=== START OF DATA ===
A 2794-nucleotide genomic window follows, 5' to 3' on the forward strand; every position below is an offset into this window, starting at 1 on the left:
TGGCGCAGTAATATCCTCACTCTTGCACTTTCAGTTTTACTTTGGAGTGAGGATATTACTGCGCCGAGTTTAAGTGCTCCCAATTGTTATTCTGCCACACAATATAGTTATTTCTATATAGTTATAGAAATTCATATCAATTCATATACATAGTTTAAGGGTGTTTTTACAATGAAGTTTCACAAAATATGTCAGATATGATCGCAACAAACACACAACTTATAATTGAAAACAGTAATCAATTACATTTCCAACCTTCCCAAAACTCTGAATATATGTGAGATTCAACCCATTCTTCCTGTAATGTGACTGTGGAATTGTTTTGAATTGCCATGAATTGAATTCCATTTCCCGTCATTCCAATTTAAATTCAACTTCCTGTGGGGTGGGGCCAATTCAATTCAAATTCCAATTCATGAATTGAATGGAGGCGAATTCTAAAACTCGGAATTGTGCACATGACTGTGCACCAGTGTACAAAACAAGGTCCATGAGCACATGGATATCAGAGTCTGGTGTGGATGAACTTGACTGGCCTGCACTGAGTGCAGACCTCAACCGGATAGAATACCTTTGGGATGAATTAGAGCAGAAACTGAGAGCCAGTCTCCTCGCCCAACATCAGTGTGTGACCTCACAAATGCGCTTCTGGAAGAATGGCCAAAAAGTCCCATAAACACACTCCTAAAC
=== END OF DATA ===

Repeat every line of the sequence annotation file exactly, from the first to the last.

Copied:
A 2794-nucleotide genomic window follows, 5' to 3' on the forward strand; every position below is an offset into this window, starting at 1 on the left:
TGGCGCAGTAATATCCTCACTCTTGCACTTTCAGTTTTACTTTGGAGTGAGGATATTACTGCGCCGAGTTTAAGTGCTCCCAATTGTTATTCTGCCACACAATATAGTTATTTCTATATAGTTATAGAAATTCATATCAATTCATATACATAGTTTAAGGGTGTTTTTACAATGAAGTTTCACAAAATATGTCAGATATGATCGCAACAAACACACAACTTATAATTGAAAACAGTAATCAATTACATTTCCAACCTTCCCAAAACTCTGAATATATGTGAGATTCAACCCATTCTTCCTGTAATGTGACTGTGGAATTGTTTTGAATTGCCATGAATTGAATTCCATTTCCCGTCATTCCAATTTAAATTCAACTTCCTGTGGGGTGGGGCCAATTCAATTCAAATTCCAATTCATGAATTGAATGGAGGCGAATTCTAAAACTCGGAATTGTGCACATGACTGTGCACCAGTGTACAAAACAAGGTCCATGAGCACATGGATATCAGAGTCTGGTGTGGATGAACTTGACTGGCCTGCACTGAGTGCAGACCTCAACCGGATAGAATACCTTTGGGATGAATTAGAGCAGAAACTGAGAGCCAGTCTCCTCGCCCAACATCAGTGTGTGACCTCACAAATGCGCTTCTGGAAGAATGGCCAAAAAGTCCCATAAACACACTCCTAAAC